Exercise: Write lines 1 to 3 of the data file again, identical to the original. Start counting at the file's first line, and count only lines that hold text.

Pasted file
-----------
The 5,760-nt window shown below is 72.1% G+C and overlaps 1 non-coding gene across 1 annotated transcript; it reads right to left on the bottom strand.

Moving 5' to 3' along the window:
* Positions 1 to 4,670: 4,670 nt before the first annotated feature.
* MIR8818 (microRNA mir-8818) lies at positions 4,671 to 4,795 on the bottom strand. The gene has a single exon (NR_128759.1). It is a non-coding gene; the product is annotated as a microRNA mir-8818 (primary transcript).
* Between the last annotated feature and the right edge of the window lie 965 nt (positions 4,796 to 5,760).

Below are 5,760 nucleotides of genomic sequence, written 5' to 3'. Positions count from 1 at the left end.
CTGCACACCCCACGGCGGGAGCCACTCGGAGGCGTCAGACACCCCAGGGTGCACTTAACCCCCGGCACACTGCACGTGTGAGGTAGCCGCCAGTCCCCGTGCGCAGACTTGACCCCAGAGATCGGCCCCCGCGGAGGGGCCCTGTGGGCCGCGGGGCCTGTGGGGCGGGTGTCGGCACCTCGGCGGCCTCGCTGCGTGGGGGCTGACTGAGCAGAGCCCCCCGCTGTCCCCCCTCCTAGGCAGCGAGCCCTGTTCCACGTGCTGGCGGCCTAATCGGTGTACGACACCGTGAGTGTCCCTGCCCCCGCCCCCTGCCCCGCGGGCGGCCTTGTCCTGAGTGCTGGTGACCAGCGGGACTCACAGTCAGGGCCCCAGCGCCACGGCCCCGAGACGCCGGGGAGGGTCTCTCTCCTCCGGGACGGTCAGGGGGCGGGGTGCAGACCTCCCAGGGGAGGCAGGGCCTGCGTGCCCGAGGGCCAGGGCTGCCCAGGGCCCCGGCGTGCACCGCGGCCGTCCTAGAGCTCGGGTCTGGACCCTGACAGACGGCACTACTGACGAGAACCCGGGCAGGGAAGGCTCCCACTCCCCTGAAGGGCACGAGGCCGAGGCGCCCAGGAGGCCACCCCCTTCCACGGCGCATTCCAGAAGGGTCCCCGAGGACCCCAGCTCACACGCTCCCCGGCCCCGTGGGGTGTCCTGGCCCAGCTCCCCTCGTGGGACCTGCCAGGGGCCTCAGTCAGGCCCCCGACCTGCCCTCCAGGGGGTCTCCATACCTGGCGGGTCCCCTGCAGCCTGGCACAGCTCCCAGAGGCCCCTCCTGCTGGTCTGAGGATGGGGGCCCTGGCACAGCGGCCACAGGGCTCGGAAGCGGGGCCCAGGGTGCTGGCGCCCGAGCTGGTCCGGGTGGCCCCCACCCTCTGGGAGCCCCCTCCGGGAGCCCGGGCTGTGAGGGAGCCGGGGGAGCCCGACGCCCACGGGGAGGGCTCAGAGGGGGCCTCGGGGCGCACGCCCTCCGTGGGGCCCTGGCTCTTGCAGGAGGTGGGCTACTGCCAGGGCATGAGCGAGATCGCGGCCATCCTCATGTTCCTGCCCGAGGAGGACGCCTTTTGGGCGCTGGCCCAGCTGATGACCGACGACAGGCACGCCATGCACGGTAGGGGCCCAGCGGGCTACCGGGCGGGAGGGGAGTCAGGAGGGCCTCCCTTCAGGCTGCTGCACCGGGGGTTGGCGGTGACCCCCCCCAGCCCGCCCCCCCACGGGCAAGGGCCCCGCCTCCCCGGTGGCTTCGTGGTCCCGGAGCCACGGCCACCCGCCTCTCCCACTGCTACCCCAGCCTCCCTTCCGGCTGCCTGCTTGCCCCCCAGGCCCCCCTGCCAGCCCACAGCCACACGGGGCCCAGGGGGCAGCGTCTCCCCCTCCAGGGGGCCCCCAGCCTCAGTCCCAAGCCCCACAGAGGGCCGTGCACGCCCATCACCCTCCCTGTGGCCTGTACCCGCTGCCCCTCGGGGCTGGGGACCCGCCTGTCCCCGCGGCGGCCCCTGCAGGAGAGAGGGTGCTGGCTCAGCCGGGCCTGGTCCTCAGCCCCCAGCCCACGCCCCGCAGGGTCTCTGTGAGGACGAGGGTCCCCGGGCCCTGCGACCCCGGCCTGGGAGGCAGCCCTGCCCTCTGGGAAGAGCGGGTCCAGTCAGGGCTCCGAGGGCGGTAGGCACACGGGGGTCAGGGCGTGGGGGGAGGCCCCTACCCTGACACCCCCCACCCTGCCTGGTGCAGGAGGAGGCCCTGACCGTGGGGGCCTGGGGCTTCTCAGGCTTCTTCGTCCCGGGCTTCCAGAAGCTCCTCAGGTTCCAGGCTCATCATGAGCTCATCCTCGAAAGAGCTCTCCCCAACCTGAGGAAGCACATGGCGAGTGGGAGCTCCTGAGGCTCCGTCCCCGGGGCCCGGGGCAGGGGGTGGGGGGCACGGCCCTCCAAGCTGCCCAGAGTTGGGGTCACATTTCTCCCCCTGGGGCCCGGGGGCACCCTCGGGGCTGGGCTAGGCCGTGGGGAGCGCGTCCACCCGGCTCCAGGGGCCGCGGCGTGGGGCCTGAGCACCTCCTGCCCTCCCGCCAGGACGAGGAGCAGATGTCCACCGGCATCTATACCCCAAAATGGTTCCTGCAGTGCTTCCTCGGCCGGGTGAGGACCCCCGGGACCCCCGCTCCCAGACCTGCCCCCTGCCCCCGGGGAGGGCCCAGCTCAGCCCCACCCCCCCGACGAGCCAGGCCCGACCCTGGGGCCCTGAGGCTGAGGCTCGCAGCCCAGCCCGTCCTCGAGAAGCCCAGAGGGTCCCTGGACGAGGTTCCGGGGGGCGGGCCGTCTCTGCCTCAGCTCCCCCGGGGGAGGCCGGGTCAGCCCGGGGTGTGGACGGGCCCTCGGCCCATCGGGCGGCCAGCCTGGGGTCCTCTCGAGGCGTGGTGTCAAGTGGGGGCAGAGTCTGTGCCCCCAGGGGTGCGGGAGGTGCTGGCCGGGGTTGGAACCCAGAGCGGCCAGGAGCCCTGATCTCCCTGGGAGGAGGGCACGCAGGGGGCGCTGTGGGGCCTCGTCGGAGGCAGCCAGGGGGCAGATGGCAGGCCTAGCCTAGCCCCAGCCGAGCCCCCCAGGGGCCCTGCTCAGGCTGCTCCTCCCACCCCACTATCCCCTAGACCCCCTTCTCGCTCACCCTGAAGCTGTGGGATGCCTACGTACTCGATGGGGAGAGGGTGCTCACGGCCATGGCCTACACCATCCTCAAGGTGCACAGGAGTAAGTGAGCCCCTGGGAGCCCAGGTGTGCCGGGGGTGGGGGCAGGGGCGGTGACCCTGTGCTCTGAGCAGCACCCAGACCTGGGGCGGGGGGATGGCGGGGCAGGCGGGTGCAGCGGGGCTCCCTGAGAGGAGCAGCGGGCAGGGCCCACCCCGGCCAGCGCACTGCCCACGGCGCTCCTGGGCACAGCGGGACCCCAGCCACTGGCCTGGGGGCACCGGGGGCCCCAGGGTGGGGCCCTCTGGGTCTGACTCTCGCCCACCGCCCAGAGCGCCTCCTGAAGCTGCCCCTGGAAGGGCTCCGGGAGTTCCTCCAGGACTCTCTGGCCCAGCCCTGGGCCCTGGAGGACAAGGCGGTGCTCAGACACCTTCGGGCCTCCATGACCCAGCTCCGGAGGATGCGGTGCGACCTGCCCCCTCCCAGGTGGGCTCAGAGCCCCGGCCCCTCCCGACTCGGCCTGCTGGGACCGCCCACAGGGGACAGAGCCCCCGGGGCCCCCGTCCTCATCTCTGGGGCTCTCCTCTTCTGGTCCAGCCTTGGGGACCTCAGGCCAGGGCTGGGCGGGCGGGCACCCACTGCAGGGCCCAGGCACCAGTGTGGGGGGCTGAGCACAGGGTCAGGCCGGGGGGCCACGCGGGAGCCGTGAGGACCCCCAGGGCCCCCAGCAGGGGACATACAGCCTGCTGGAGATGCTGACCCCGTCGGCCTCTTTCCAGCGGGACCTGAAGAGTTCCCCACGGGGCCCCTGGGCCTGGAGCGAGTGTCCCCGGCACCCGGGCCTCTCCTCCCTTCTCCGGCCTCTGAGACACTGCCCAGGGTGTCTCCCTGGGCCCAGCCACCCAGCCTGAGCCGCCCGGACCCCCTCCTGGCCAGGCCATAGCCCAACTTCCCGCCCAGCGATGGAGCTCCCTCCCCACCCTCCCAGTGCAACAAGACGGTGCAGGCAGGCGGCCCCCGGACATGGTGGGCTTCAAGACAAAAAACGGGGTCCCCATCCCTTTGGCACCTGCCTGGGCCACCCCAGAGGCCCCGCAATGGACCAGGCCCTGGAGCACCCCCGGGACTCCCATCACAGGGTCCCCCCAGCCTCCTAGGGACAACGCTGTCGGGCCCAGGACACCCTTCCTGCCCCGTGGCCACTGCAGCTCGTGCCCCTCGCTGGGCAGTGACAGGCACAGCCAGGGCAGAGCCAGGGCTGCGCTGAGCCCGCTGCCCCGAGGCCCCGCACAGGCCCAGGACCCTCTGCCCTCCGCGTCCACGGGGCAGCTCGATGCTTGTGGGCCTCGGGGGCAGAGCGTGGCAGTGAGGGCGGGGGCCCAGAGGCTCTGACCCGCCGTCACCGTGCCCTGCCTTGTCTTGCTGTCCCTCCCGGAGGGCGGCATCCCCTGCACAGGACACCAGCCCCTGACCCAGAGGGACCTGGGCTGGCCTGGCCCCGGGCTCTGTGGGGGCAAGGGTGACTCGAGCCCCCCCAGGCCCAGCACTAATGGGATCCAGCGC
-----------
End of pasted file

The 5,760-nt window shown below is 72.1% G+C and overlaps 1 non-coding gene across 1 annotated transcript; it reads right to left on the bottom strand.

Moving 5' to 3' along the window:
* Positions 1 to 4,670: 4,670 nt before the first annotated feature.